Push to get consumers to pick BlackBerrys pays off

The BlackBerry isn’t just for business anymore – and that’s paying off for parent company Research In Motion.

Waterloo, Ontario-based RIM Thursday reported strong quarterly earnings that topped Wall Street estimates. Revenue of $1.7 billion doubled from a year ago. Net income of $371 million, or 65 cents a share, rose from $175 million, or 31 cents a share.

The bulk of these earnings came from RIM’s traditional business – corporate-grade cellphones and equipment for large companies. But this is the first holiday season that RIM got a big boost from a new consumer push.

About 34% of BlackBerry subscribers in the quarter were consumers and small businesses, RIM co-CEO Jim Balsillie said. On the Friday after Thanksgiving, RIM signed up a record number of new subscribers. That’s a huge change, because the busy holiday shopping day (and slow business day) has traditionally been sluggish for RIM, Balsillie said.

The results show that RIM has become a powerful consumer player in a relatively short time, says wireless analyst Hugues De La Vergne at researcher Gartner.

“Consumers want smarter handheld devices,” says tech analyst Tim Bajarin at researcher Creative Strategies. “RIM was smart enough to see this trend early.”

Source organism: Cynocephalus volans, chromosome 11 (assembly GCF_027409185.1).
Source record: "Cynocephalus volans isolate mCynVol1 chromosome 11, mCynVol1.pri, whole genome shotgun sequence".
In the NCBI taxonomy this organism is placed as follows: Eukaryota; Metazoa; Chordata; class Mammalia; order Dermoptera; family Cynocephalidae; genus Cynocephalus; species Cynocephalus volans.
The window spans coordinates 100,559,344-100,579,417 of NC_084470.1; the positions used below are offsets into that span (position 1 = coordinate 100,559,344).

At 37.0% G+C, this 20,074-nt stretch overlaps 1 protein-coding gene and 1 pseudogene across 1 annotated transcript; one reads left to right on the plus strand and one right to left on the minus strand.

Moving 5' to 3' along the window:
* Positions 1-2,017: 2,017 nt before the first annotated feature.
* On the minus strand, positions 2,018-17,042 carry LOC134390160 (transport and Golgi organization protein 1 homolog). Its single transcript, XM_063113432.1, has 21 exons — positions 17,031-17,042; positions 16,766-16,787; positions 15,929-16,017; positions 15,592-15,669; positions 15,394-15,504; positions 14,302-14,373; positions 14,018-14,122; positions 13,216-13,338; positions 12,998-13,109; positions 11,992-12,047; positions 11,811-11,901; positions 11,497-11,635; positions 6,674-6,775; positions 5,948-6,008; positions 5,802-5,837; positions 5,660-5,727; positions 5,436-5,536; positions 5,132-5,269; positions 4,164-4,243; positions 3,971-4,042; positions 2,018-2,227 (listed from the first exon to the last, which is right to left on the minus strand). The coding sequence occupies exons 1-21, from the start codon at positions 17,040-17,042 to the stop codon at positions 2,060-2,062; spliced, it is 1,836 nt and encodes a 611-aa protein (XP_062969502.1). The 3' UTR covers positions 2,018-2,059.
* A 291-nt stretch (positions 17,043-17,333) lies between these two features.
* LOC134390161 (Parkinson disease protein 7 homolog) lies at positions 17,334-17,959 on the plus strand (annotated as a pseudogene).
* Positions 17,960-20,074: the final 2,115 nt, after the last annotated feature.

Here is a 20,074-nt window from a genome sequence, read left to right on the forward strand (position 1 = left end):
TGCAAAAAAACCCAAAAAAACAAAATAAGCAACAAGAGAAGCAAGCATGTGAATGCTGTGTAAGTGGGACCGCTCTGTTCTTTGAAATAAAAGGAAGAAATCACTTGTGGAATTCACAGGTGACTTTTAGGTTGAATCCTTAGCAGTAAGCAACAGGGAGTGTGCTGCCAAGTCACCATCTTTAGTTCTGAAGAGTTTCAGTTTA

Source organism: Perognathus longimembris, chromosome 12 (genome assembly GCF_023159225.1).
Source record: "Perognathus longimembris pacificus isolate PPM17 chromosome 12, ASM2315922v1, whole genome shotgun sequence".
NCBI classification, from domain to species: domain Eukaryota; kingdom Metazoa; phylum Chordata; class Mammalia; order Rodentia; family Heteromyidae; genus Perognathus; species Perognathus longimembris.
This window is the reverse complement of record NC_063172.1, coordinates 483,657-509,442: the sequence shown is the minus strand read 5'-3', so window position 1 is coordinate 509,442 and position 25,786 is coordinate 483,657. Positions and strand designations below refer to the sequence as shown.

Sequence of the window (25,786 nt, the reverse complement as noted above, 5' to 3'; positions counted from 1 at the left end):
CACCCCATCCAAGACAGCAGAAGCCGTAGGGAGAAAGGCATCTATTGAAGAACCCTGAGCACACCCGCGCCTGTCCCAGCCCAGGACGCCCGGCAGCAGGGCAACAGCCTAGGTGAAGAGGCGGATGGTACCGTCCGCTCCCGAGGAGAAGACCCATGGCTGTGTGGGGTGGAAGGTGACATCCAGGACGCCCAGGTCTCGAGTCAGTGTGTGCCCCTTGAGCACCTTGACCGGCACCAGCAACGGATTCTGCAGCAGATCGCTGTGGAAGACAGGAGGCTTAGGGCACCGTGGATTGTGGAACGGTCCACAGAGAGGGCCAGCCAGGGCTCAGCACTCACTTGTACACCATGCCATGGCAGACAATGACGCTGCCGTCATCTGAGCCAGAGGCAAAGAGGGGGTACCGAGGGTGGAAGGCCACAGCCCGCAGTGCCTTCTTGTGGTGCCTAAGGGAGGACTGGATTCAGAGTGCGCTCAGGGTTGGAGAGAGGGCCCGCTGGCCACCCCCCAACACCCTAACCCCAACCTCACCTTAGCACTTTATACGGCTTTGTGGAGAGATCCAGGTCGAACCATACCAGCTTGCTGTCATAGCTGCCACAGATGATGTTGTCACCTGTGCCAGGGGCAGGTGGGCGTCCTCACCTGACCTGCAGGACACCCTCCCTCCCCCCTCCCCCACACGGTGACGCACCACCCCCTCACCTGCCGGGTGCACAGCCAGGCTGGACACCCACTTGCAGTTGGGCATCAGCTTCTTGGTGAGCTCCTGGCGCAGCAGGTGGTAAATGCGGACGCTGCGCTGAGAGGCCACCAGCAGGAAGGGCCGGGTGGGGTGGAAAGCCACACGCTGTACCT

A handful of consumers have used BlackBerrys for years. But most were sold as part of corporate communications packages. The combination phone and e-mail devices were big, bulky and, more often than not, black.

A year ago, RIM began catering to consumers with a new BlackBerry, the Pearl. The sleek device costs about $150 with a typical service plan, compared with about $300 for some traditional BlackBerrys. It comes in several colors, including red, gold and titanium.

Other consumer-friendly models followed, with more expected for 2008, says wireless analyst Michelle Warren at Info-Tech Research.

The impact was dramatic. About 45% of BlackBerry owners surveyed by researcher In-Stat in October said they purchased their device from a retail store, instead of getting it from an employer. That’s up from 20% the last time the survey was conducted, in August 2006.

The move gives RIM access to a huge new market. RIM has about 39% market share for high-end data phones in the USA, but it has less than 5% of the overall worldwide cellphone market, De La Vergne says.

But the new strategy has some big drawbacks. U.S. consumers are used to getting phones for free with a service plan and balk at high prices, says In-Stat wireless analyst Bill Hughes. That could cut into RIM’s high margins, he says.

Consumers’ desire for trendy, cutting-edge phones could force RIM to carry more inventory. Consumers also sometimes need more technical support than businesses. And RIM must compete with new rivals, such as Apple and its popular iPhone, Hughes says.

Via Yahoo

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